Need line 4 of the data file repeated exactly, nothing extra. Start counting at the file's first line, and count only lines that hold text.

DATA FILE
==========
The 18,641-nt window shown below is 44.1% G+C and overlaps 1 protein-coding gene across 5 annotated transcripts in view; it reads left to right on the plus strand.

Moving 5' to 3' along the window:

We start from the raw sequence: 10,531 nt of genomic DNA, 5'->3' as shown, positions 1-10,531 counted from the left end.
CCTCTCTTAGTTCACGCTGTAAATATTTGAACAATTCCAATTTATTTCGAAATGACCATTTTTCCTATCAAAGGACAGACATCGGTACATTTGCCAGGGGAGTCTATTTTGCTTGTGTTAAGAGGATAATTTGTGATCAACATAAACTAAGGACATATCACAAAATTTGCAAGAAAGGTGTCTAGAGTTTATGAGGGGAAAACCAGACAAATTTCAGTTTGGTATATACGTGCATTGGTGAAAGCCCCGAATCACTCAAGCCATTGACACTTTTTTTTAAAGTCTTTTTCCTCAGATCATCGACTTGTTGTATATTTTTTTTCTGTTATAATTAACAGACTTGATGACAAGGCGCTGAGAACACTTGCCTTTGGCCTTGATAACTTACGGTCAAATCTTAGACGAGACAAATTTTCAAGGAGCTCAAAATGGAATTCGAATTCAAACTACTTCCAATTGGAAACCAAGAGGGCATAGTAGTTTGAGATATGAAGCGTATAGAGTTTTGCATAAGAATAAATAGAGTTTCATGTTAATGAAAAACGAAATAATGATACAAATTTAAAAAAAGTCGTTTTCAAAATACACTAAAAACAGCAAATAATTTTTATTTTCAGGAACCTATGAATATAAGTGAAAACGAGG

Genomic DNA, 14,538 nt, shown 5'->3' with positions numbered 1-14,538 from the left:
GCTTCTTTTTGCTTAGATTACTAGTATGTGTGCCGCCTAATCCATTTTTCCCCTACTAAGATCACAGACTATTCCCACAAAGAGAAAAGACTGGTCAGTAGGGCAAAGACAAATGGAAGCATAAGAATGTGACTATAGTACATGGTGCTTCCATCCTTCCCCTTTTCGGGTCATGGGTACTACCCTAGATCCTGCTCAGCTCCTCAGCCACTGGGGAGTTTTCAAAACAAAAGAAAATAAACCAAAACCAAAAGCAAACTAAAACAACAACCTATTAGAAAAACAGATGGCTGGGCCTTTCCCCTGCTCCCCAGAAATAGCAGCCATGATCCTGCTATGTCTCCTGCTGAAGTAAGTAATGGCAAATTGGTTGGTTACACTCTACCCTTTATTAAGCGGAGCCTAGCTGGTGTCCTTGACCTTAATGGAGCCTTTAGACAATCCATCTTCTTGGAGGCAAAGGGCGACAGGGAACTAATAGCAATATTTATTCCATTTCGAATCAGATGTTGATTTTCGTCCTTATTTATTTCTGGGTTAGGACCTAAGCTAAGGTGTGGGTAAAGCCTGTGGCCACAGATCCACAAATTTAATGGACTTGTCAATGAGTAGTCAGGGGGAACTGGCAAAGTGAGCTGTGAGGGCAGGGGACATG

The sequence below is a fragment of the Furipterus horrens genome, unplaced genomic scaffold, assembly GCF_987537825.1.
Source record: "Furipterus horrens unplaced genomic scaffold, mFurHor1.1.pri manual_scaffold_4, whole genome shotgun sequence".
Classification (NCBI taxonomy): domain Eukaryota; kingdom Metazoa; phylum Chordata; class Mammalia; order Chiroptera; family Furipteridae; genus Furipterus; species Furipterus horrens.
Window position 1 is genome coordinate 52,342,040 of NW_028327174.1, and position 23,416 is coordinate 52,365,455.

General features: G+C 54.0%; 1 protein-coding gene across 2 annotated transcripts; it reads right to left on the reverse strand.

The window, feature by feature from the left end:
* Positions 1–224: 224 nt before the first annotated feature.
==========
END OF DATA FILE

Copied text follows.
CCTCTCTTAGTTCACGCTGTAAATATTTGAACAATTCCAATTTATTTCGAAATGACCATTTTTCCTATCAAAGGACAGACATCGGTACATTTGCCAGGGGAGTCTATTTTGCTTGTGTTAAGAGGATAATTTGTGATCAACATAAACTAAGGACATATCACAAAATTTGCAAGAAAGGTGTCTAGAGTTTATGAGGGGAAAACCAGACAAATTTCAGTTTGGTATATACGTGCATTGGTGAAAGCCCCGAATCACTCAAGCCATTGACACTTTTTTTTAAAGTCTTTTTCCTCAGATCATCGACTTGTTGTATATTTTTTTTCTGTTATAATTAACAGACTTGATGACAAGGCGCTGAGAACACTTGCCTTTGGCCTTGATAACTTACGGTCAAATCTTAGACGAGACAAATTTTCAAGGAGCTCAAAATGGAATTCGAATTCAAACTACTTCCAATTGGAAACCAAGAGGGCATAGTAGTTTGAGATATGAAGCGTATAGAGTTTTGCATAAGAATAAATAGAGTTTCATGTTAATGAAAAACGAAATAATGATACAAATTTAAAAAAAGTCGTTTTCAAAATACACTAAAAACAGCAAATAATTTTTATTTTCAGGAACCTATGAATATAAGTGAAAACGAGG